The Legacy Amendment

Legacy Amendment

On November 4, 2008, Minnesotans voted for a Constitutional Amendment, the Legacy Amendment, that imposed a 2/8ths of a cent sales tax with the proceeds going to dedicated funding to "protect, enhance, and restore, wetlands, prairies, forests, and fish, game and wildlife habitat...."

The money is to be spent on NEW projects, not to replace money already being spent in these areas. MSRPO will remain vigilant to make sure the money is spent on what voters intended - improving Minnesota, not to plug short term budget deficits.

WATER

As part of that process, decision-makers are looking to get input from citizens. We who own forest land and lake-shore property understand well what the Minnesota Statewide Conservation and Preservation Plan recommended -- incentives would help us keep undeveloped shoreline wild, restore degraded shoreline, improve septic and runoff, mitigate milfoil, and protect riparian areas. But if decision-makers do not hear from you, they will not use the money to help those who own shoreline manage it.

Be part of the discussion that will determine the quality of water Minnesota leaves for our children and grandchildren. Find out more at Minnesotans and Their Water and participate in their survey.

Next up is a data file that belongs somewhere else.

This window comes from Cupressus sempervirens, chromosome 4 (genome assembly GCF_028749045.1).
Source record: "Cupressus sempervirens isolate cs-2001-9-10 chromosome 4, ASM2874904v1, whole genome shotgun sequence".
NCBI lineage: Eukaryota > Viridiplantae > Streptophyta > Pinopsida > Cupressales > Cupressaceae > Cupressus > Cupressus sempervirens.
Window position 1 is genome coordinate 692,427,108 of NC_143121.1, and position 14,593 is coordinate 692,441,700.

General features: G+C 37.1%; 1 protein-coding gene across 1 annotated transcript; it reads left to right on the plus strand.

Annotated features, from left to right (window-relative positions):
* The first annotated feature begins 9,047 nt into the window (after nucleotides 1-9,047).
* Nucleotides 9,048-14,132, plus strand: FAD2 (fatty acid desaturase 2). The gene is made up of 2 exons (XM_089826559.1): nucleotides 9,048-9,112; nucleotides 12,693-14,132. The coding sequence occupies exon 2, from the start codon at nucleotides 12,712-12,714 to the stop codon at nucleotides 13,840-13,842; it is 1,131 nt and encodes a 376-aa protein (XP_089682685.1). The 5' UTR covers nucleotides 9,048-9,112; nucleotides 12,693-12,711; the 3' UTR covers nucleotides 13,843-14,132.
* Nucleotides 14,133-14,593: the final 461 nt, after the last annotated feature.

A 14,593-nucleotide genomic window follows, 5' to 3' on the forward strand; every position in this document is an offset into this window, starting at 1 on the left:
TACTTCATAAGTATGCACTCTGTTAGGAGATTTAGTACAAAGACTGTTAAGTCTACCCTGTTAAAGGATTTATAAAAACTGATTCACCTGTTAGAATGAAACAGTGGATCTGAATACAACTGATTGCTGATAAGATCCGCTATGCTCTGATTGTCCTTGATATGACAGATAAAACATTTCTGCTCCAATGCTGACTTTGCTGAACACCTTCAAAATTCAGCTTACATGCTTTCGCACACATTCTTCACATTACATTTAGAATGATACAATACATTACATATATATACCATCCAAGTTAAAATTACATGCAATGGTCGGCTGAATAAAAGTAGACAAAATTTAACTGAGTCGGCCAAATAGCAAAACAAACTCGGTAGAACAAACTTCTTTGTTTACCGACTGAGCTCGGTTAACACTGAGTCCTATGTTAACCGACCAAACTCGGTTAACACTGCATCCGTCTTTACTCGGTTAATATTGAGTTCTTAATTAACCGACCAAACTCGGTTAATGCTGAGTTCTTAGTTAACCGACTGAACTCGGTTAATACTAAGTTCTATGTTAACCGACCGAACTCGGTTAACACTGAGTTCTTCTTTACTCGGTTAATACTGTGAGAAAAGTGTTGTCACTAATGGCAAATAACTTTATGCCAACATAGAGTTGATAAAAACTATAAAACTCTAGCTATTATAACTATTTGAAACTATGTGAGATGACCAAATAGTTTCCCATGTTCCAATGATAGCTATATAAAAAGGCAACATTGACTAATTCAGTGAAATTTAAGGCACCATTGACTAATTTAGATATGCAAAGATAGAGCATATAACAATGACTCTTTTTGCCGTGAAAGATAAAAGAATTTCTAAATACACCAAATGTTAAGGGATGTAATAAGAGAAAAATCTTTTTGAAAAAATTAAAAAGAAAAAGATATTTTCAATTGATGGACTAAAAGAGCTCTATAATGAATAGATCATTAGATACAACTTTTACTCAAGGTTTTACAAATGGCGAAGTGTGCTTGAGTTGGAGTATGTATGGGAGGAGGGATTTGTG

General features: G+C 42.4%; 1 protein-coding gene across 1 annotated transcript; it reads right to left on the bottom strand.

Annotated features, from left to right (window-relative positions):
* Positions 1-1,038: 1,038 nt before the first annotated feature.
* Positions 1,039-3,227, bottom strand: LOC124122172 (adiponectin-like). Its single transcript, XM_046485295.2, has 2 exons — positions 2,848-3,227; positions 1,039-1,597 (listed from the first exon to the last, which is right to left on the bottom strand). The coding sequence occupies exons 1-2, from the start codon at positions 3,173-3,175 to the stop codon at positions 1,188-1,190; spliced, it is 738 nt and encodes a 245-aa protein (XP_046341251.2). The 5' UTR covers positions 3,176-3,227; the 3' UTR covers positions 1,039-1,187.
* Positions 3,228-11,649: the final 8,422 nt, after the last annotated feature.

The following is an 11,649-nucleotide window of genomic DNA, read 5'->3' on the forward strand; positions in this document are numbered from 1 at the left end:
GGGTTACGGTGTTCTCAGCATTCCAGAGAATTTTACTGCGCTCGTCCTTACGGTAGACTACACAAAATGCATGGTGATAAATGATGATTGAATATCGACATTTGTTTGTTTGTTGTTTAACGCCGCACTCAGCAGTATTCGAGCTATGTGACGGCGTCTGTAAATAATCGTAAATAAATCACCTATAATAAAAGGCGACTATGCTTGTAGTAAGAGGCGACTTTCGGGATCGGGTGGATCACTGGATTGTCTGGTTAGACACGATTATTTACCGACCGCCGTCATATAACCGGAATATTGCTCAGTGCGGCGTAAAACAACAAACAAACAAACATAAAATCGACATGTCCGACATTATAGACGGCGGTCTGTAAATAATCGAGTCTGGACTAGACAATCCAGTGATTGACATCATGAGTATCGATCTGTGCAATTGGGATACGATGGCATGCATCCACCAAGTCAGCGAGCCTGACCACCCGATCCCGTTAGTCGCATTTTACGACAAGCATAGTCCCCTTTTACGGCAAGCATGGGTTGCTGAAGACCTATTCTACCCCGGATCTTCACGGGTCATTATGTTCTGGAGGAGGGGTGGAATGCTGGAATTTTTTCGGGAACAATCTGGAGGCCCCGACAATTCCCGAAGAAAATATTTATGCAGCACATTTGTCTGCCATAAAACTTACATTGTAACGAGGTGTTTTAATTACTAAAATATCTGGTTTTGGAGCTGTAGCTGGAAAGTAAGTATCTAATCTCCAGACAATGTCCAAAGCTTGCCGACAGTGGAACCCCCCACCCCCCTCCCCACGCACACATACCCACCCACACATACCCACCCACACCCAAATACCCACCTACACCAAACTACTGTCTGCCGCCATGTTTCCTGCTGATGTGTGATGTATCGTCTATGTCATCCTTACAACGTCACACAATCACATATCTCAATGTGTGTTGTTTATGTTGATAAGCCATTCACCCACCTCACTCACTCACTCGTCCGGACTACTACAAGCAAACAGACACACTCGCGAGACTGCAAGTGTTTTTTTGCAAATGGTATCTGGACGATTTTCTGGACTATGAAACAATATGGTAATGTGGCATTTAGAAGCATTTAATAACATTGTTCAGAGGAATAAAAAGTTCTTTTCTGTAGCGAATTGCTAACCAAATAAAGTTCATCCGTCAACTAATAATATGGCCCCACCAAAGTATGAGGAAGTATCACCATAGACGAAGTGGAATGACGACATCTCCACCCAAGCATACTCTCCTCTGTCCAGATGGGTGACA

FORESTS

MSRPO has long supported the idea of incentives. Currently there are huge, systemic disincentives discouraging us in managing our land in a way that "Protects, restores and enhances" the forests and riparian areas in our care. 43% of the forest land and two thirds of the water front property in Minnesota is privately held by families like ours. We are the largest ownership block - but high property taxes force many to sell or subdivide heirloom properties and accelerate the destruction of our lakes.

Yes, acquiring certain lands is a good way to can protect them. But we cannot buy it all, and public ownership of land is no guarantee of its good management. We should also create a system of incentives that encourages people who own forest and riparian areas to manage them in a way that "Protects, restores and enhances" them for the benefit of future generations.